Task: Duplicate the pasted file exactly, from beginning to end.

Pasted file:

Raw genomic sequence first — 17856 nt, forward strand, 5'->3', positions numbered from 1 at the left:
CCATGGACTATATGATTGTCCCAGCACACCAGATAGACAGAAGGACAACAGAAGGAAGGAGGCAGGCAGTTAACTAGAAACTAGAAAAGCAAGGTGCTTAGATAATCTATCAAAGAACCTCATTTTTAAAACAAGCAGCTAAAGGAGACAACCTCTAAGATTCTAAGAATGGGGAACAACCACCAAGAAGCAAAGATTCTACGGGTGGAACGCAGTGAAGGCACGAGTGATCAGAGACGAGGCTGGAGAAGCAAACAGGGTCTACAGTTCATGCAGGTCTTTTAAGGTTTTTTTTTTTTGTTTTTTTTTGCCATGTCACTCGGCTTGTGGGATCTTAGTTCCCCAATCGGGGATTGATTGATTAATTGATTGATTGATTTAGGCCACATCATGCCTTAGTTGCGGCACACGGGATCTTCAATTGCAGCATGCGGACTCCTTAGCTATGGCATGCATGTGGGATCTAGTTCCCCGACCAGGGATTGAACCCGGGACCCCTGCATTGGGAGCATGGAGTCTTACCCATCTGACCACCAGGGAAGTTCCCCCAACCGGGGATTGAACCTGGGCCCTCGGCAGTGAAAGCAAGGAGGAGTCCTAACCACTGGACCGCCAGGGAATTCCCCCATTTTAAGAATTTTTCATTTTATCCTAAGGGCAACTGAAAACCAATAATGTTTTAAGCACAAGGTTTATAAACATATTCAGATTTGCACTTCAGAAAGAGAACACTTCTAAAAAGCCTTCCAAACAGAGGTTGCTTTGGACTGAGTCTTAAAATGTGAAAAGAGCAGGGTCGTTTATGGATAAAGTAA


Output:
Raw genomic sequence first — 17856 nt, forward strand, 5'->3', positions numbered from 1 at the left:
CCATGGACTATATGATTGTCCCAGCACACCAGATAGACAGAAGGACAACAGAAGGAAGGAGGCAGGCAGTTAACTAGAAACTAGAAAAGCAAGGTGCTTAGATAATCTATCAAAGAACCTCATTTTTAAAACAAGCAGCTAAAGGAGACAACCTCTAAGATTCTAAGAATGGGGAACAACCACCAAGAAGCAAAGATTCTACGGGTGGAACGCAGTGAAGGCACGAGTGATCAGAGACGAGGCTGGAGAAGCAAACAGGGTCTACAGTTCATGCAGGTCTTTTAAGGTTTTTTTTTTTTGTTTTTTTTTGCCATGTCACTCGGCTTGTGGGATCTTAGTTCCCCAATCGGGGATTGATTGATTAATTGATTGATTGATTTAGGCCACATCATGCCTTAGTTGCGGCACACGGGATCTTCAATTGCAGCATGCGGACTCCTTAGCTATGGCATGCATGTGGGATCTAGTTCCCCGACCAGGGATTGAACCCGGGACCCCTGCATTGGGAGCATGGAGTCTTACCCATCTGACCACCAGGGAAGTTCCCCCAACCGGGGATTGAACCTGGGCCCTCGGCAGTGAAAGCAAGGAGGAGTCCTAACCACTGGACCGCCAGGGAATTCCCCCATTTTAAGAATTTTTCATTTTATCCTAAGGGCAACTGAAAACCAATAATGTTTTAAGCACAAGGTTTATAAACATATTCAGATTTGCACTTCAGAAAGAGAACACTTCTAAAAAGCCTTCCAAACAGAGGTTGCTTTGGACTGAGTCTTAAAATGTGAAAAGAGCAGGGTCGTTTATGGATAAAGTAA